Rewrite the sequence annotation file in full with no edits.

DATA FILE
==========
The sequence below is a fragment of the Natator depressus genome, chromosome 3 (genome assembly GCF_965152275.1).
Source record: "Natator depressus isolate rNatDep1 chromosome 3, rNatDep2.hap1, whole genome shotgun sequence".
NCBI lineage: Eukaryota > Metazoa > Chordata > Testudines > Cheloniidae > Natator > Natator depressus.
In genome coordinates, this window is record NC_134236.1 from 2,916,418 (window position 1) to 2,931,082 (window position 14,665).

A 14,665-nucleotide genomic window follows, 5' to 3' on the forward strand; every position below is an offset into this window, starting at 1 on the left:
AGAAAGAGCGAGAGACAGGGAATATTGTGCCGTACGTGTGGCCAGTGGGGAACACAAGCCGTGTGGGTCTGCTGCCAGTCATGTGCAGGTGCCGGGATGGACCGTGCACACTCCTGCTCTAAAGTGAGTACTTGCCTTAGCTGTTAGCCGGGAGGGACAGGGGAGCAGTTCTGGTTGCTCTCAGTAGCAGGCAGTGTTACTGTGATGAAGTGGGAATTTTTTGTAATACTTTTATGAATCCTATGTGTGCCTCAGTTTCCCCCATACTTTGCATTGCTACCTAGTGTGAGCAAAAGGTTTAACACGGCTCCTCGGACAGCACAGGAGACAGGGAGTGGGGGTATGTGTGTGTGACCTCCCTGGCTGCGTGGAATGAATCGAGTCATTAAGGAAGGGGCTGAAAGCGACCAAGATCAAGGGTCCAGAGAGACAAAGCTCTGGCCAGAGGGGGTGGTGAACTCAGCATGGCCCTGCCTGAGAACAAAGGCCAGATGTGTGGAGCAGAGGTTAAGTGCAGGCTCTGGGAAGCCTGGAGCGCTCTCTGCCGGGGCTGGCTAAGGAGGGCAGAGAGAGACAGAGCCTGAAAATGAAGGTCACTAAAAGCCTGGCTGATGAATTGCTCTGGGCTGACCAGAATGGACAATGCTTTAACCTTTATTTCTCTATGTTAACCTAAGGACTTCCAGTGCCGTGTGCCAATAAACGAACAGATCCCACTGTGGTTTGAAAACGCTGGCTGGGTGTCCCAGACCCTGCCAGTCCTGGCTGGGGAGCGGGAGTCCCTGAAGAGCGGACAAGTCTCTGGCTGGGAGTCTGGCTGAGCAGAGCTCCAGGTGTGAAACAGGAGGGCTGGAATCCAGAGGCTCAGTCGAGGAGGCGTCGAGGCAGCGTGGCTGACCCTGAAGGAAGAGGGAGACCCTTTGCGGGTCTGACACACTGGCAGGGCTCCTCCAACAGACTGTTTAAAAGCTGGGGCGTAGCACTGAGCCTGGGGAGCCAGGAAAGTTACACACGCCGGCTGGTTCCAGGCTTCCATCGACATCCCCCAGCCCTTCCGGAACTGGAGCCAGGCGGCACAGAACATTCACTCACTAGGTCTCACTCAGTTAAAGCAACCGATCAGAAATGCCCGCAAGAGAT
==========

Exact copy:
The sequence below is a fragment of the Natator depressus genome, chromosome 3 (genome assembly GCF_965152275.1).
Source record: "Natator depressus isolate rNatDep1 chromosome 3, rNatDep2.hap1, whole genome shotgun sequence".
NCBI lineage: Eukaryota > Metazoa > Chordata > Testudines > Cheloniidae > Natator > Natator depressus.
In genome coordinates, this window is record NC_134236.1 from 2,916,418 (window position 1) to 2,931,082 (window position 14,665).

A 14,665-nucleotide genomic window follows, 5' to 3' on the forward strand; every position below is an offset into this window, starting at 1 on the left:
AGAAAGAGCGAGAGACAGGGAATATTGTGCCGTACGTGTGGCCAGTGGGGAACACAAGCCGTGTGGGTCTGCTGCCAGTCATGTGCAGGTGCCGGGATGGACCGTGCACACTCCTGCTCTAAAGTGAGTACTTGCCTTAGCTGTTAGCCGGGAGGGACAGGGGAGCAGTTCTGGTTGCTCTCAGTAGCAGGCAGTGTTACTGTGATGAAGTGGGAATTTTTTGTAATACTTTTATGAATCCTATGTGTGCCTCAGTTTCCCCCATACTTTGCATTGCTACCTAGTGTGAGCAAAAGGTTTAACACGGCTCCTCGGACAGCACAGGAGACAGGGAGTGGGGGTATGTGTGTGTGACCTCCCTGGCTGCGTGGAATGAATCGAGTCATTAAGGAAGGGGCTGAAAGCGACCAAGATCAAGGGTCCAGAGAGACAAAGCTCTGGCCAGAGGGGGTGGTGAACTCAGCATGGCCCTGCCTGAGAACAAAGGCCAGATGTGTGGAGCAGAGGTTAAGTGCAGGCTCTGGGAAGCCTGGAGCGCTCTCTGCCGGGGCTGGCTAAGGAGGGCAGAGAGAGACAGAGCCTGAAAATGAAGGTCACTAAAAGCCTGGCTGATGAATTGCTCTGGGCTGACCAGAATGGACAATGCTTTAACCTTTATTTCTCTATGTTAACCTAAGGACTTCCAGTGCCGTGTGCCAATAAACGAACAGATCCCACTGTGGTTTGAAAACGCTGGCTGGGTGTCCCAGACCCTGCCAGTCCTGGCTGGGGAGCGGGAGTCCCTGAAGAGCGGACAAGTCTCTGGCTGGGAGTCTGGCTGAGCAGAGCTCCAGGTGTGAAACAGGAGGGCTGGAATCCAGAGGCTCAGTCGAGGAGGCGTCGAGGCAGCGTGGCTGACCCTGAAGGAAGAGGGAGACCCTTTGCGGGTCTGACACACTGGCAGGGCTCCTCCAACAGACTGTTTAAAAGCTGGGGCGTAGCACTGAGCCTGGGGAGCCAGGAAAGTTACACACGCCGGCTGGTTCCAGGCTTCCATCGACATCCCCCAGCCCTTCCGGAACTGGAGCCAGGCGGCACAGAACATTCACTCACTAGGTCTCACTCAGTTAAAGCAACCGATCAGAAATGCCCGCAAGAGAT